movies matter | criticism by maryann johanson
Thu Nov 12 2015, 02:43pm | 6 comments
Even if every critic calls it rubbish, it’ll still make a fortune. I suppose not having advance screenings will be cheaper. Do people really care about spoilers any more? When the production company has made it possible for as many people as possible to see this on its opening day?
Or maybe: http://www.dorktower.com/2015/11/09/best-trailer-evar-dork-tower-09-10-15/
Do people really care about spoilers anymore?
Well I do. And frankly, everyone should be a lot less tolerant of them.
The root word is spoil – spoilers rob you of that wonderful, O_O feeling that we watch stuff for. And they are the moments we remember vividly and love.
It rude to steal that.
Some people care about spoilers. Far more people want to know everything about a movie before they see it… which is why trailers reveal so much.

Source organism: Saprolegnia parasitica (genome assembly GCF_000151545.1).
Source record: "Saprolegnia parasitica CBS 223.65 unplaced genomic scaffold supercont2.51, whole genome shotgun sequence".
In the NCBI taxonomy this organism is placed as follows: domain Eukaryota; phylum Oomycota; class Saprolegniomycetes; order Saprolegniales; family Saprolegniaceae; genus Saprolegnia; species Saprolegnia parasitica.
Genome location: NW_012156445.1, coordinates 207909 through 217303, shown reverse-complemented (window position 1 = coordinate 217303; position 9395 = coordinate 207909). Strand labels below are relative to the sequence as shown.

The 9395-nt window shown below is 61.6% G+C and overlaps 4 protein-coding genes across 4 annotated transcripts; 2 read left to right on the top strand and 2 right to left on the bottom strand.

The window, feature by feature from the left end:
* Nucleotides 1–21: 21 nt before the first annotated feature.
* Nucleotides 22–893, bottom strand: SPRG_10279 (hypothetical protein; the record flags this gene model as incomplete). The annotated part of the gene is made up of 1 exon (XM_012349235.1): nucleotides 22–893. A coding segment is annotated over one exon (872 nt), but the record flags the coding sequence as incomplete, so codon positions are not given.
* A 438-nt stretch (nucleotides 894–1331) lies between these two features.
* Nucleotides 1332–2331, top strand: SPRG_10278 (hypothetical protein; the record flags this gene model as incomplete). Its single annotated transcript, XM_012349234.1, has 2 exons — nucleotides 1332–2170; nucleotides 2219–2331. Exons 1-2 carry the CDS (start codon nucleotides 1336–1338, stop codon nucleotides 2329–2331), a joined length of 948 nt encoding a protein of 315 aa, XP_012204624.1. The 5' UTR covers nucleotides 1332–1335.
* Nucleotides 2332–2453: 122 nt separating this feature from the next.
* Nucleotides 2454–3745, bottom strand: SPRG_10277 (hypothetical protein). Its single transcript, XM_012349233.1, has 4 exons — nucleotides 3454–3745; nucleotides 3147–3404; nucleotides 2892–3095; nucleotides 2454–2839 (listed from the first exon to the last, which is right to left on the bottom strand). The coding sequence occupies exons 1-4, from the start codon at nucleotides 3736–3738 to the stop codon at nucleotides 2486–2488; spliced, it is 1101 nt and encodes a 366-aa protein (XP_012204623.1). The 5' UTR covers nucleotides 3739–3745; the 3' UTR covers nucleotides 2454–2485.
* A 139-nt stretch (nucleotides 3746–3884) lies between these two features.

which is why trailers reveal so much.
The Force Awakens trailers have been widely praised for not revealing very much, though. Maybe people are coming around to caring about spoilers again.
While I try not to pass on plot details without warning, I don’t see what the fuss is about either. But this may be because I think any film worth seeing at all is worth seeing multiple times, so if it needs the surprise of my not knowing the plot in order to work it’s already failed.
A good story can work without surprise, but surprise IS part of the very first experience of ANY story. Spoilers rob the spoiled of the pleasure of surprise on the very first viewing, no matter how many repeat viewings a story merits.
There’s also something to be said for the power of surprise being a worthwhile thing in and of itself. A story that trades mainly on surprise is not necessarily an inferior story; it simply happens to be what the story wants to do.
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